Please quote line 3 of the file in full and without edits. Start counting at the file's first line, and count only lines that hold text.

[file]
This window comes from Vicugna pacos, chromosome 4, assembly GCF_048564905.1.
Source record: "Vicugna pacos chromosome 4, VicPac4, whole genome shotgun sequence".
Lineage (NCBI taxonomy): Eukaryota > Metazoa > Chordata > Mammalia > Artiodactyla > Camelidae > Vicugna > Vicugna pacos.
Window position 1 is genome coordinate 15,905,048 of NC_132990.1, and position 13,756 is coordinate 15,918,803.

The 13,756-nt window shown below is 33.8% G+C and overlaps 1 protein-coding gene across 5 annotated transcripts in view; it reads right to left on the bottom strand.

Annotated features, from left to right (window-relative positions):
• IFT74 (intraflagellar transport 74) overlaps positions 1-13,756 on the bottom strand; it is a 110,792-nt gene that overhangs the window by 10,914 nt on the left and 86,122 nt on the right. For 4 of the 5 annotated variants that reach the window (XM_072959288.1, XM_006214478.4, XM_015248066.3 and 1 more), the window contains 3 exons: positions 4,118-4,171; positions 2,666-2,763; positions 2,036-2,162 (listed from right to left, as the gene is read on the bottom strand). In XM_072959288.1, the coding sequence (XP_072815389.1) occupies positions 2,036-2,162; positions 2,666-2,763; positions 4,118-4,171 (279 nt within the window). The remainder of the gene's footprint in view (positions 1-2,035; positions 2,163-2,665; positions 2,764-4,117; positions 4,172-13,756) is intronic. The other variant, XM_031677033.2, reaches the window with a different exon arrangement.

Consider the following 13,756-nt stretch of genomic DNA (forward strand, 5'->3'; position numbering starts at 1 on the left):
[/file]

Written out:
Lineage (NCBI taxonomy): Eukaryota > Metazoa > Chordata > Mammalia > Artiodactyla > Camelidae > Vicugna > Vicugna pacos.